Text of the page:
I use Gnus under GNU Emacs. It's a USENET news reader, it's a mail reader (supporting multiple mail "groups"), it's a dessert topping, it's a floor wax. It's absurdly powerful and configurable. For now, I don't want to reject mail with bad DCC scores. Instead, I want to show the DCC header, just for my own comfort. I add the "X-DCC-" header to the gnus-visible headers with a config in "~/.gnus.el" like:

(setq gnus-visible-headers "^From:\\|^Newsgroups:\\|^Subject:\\|^Date:\\|^Followup-To:\\|^Reply-To:\\|^Organization:\\|^Summary:\\|^Keywords:\\|^To:\\|^[BGF]?Cc:\\|^Posted-To:\\|^Mail-Copies-To:\\|^Apparently-To:\\|^Gnus-Warning:\\|^Resent-From:\\|^X-Sent:\\|^X-DCC-")

That seems to work well enough, so now I want to have gnus file it in a folder when it sees this header, with a fuzzy match on the body having a high score. To make it simple, I'll just look for a score of "many". In "~/.gnus.el" I do this with:

(setq nnmail-split-methods
      '(
	("in.dcc-body-many"	"^X-DCC-.*Fuz1=many")
	; [other filing rules elided]
)) 
Note that Gnus conveniently give me the unfolded X-DCC header, so I don't have to try and grab the two physical lines. This does the trick. All mail with a DCC fuz1=many goes into a separate folder so I can quickly scan it and delete or catch-up. Here's a snippet of the Gnus *Group* buffer showing some of my groups:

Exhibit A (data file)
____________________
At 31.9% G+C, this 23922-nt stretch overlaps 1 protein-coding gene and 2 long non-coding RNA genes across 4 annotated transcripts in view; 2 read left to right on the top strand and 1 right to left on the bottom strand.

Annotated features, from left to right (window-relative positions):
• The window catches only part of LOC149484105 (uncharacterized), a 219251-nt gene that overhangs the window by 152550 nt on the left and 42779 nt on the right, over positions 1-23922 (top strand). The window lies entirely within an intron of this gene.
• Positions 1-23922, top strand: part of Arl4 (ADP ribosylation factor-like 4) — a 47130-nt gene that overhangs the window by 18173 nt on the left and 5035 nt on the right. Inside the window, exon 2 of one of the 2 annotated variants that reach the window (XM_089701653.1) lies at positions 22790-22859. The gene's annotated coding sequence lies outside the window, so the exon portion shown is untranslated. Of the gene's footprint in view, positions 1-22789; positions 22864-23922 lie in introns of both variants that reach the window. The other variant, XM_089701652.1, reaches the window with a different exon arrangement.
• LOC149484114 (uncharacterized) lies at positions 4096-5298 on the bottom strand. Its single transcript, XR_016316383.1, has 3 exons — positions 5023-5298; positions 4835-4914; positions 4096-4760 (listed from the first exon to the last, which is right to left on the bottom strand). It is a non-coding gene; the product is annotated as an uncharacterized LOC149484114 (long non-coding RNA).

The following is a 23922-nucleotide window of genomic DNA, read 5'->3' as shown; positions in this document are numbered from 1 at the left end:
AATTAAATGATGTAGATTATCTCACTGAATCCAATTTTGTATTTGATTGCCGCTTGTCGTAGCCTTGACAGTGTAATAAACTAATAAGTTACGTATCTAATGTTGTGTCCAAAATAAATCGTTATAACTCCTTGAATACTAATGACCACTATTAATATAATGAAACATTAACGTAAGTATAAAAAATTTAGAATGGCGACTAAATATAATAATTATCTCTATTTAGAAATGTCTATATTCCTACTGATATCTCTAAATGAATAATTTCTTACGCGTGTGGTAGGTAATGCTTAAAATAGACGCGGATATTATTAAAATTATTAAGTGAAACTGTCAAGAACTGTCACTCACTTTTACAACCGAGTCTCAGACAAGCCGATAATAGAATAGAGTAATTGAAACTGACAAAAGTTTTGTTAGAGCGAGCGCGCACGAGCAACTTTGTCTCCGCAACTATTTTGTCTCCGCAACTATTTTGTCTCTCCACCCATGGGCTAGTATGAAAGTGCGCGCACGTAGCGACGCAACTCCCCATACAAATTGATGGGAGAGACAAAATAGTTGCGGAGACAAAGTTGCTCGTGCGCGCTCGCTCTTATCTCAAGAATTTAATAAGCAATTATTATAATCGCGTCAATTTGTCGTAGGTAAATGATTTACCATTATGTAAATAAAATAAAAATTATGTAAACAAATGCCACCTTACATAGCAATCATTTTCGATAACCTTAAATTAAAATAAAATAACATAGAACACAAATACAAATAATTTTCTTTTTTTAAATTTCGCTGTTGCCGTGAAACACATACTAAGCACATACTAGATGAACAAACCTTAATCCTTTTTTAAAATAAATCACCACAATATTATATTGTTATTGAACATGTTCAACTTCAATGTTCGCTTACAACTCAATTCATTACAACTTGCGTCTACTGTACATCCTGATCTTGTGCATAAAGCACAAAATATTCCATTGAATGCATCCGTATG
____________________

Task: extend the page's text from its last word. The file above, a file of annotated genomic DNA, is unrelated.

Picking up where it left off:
4: nnml:in.chris
           1: nnml:in.root
*          0: nnml:in.misc
           4: nnml:in.dcc-body-many
and then the *Summary* of the new group for DCC-marked spam:
O  [ 208: Marco237@ladymail.cz] H e l p    P a r e n t s
R  [  43: yugo@ancestry.com   ] BOOST YOUR CELL PHONE RECEPTION-ONLY 4.95!!!
!  [  83: b23097@go.ru        ] Save thousands with this software product
O  [  19: wbwfwzrqxnkmrfsg@hot] Copy and make your own DVD movies